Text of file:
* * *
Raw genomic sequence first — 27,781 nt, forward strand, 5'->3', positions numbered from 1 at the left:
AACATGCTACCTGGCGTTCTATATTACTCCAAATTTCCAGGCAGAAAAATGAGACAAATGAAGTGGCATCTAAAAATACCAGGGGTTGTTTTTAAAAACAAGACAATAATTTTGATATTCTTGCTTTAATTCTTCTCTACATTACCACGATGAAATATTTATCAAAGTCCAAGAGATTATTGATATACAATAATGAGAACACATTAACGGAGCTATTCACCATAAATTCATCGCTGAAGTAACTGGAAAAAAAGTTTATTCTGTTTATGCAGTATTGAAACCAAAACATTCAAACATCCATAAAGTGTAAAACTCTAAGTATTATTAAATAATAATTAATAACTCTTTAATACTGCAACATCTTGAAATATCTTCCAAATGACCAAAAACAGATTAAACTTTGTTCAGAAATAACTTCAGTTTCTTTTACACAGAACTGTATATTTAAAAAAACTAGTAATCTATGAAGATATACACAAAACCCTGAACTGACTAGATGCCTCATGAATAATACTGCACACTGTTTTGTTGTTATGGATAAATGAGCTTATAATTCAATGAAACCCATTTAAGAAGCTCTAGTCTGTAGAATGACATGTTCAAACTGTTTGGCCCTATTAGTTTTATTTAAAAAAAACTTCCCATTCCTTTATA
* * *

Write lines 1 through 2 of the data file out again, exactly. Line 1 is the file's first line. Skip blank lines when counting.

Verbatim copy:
Raw genomic sequence first — 27,781 nt, forward strand, 5'->3', positions numbered from 1 at the left:
AACATGCTACCTGGCGTTCTATATTACTCCAAATTTCCAGGCAGAAAAATGAGACAAATGAAGTGGCATCTAAAAATACCAGGGGTTGTTTTTAAAAACAAGACAATAATTTTGATATTCTTGCTTTAATTCTTCTCTACATTACCACGATGAAATATTTATCAAAGTCCAAGAGATTATTGATATACAATAATGAGAACACATTAACGGAGCTATTCACCATAAATTCATCGCTGAAGTAACTGGAAAAAAAGTTTATTCTGTTTATGCAGTATTGAAACCAAAACATTCAAACATCCATAAAGTGTAAAACTCTAAGTATTATTAAATAATAATTAATAACTCTTTAATACTGCAACATCTTGAAATATCTTCCAAATGACCAAAAACAGATTAAACTTTGTTCAGAAATAACTTCAGTTTCTTTTACACAGAACTGTATATTTAAAAAAACTAGTAATCTATGAAGATATACACAAAACCCTGAACTGACTAGATGCCTCATGAATAATACTGCACACTGTTTTGTTGTTATGGATAAATGAGCTTATAATTCAATGAAACCCATTTAAGAAGCTCTAGTCTGTAGAATGACATGTTCAAACTGTTTGGCCCTATTAGTTTTATTTAAAAAAAACTTCCCATTCCTTTATA